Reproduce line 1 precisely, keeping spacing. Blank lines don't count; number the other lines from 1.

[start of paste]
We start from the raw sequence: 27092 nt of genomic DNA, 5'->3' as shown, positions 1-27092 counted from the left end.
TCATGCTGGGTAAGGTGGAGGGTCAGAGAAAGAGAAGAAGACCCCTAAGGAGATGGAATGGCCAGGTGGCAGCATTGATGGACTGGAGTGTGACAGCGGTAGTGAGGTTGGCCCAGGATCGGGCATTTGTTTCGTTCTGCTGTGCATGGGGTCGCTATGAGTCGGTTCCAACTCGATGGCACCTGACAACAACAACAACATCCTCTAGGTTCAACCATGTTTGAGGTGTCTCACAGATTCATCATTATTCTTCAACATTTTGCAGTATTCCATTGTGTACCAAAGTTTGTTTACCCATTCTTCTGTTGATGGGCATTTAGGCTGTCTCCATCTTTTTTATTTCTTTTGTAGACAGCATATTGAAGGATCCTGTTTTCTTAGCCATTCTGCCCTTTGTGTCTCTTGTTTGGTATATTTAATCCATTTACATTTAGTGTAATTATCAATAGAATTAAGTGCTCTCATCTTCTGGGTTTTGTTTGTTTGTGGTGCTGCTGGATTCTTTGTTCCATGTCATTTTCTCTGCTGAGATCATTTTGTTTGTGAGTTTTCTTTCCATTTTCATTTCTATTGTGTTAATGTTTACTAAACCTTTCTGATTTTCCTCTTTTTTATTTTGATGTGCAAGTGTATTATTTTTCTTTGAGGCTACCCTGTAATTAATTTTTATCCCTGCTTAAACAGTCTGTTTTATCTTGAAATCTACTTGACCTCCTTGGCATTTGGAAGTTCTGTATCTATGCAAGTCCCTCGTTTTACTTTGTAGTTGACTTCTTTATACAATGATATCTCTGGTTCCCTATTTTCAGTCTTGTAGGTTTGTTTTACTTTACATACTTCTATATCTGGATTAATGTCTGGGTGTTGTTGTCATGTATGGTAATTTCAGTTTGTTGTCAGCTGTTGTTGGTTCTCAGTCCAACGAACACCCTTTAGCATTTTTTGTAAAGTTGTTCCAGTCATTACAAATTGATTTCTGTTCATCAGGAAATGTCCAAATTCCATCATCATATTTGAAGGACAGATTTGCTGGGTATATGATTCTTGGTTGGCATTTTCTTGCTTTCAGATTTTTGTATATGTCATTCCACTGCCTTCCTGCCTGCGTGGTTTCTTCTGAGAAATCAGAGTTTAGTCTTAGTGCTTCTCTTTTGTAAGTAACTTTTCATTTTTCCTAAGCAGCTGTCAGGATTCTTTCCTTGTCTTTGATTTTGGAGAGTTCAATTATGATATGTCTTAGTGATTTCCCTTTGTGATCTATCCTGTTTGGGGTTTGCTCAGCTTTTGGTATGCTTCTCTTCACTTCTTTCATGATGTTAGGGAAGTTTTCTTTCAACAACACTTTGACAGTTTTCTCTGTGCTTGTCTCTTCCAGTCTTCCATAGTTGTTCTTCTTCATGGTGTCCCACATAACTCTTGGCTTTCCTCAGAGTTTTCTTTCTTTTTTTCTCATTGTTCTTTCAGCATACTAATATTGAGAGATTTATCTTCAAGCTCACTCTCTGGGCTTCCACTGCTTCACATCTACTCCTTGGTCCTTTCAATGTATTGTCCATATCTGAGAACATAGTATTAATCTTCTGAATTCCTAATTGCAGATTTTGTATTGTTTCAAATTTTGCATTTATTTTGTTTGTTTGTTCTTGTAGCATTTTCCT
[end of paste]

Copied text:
We start from the raw sequence: 27092 nt of genomic DNA, 5'->3' as shown, positions 1-27092 counted from the left end.